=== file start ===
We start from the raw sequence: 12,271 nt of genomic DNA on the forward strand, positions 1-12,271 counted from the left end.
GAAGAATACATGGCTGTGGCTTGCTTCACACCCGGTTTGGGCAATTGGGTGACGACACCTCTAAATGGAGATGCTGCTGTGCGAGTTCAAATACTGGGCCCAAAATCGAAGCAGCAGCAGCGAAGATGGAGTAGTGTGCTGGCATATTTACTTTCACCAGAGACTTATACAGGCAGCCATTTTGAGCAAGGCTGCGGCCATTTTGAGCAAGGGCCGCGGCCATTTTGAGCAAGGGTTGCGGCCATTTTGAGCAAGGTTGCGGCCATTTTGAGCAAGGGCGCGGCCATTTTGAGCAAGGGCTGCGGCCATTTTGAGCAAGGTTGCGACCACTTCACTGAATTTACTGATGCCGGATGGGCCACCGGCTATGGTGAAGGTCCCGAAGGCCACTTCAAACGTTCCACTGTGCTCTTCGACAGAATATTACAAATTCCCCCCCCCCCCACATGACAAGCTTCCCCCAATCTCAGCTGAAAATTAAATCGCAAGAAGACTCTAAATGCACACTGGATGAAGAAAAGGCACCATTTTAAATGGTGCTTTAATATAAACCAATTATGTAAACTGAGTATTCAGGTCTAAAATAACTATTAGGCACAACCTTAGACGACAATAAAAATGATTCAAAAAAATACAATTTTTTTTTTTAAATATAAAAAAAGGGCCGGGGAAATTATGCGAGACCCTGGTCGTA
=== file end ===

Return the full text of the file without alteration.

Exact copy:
We start from the raw sequence: 12,271 nt of genomic DNA on the forward strand, positions 1-12,271 counted from the left end.
GAAGAATACATGGCTGTGGCTTGCTTCACACCCGGTTTGGGCAATTGGGTGACGACACCTCTAAATGGAGATGCTGCTGTGCGAGTTCAAATACTGGGCCCAAAATCGAAGCAGCAGCAGCGAAGATGGAGTAGTGTGCTGGCATATTTACTTTCACCAGAGACTTATACAGGCAGCCATTTTGAGCAAGGCTGCGGCCATTTTGAGCAAGGGCCGCGGCCATTTTGAGCAAGGGTTGCGGCCATTTTGAGCAAGGTTGCGGCCATTTTGAGCAAGGGCGCGGCCATTTTGAGCAAGGGCTGCGGCCATTTTGAGCAAGGTTGCGACCACTTCACTGAATTTACTGATGCCGGATGGGCCACCGGCTATGGTGAAGGTCCCGAAGGCCACTTCAAACGTTCCACTGTGCTCTTCGACAGAATATTACAAATTCCCCCCCCCCCCACATGACAAGCTTCCCCCAATCTCAGCTGAAAATTAAATCGCAAGAAGACTCTAAATGCACACTGGATGAAGAAAAGGCACCATTTTAAATGGTGCTTTAATATAAACCAATTATGTAAACTGAGTATTCAGGTCTAAAATAACTATTAGGCACAACCTTAGACGACAATAAAAATGATTCAAAAAAATACAATTTTTTTTTTTAAATATAAAAAAAGGGCCGGGGAAATTATGCGAGACCCTGGTCGTA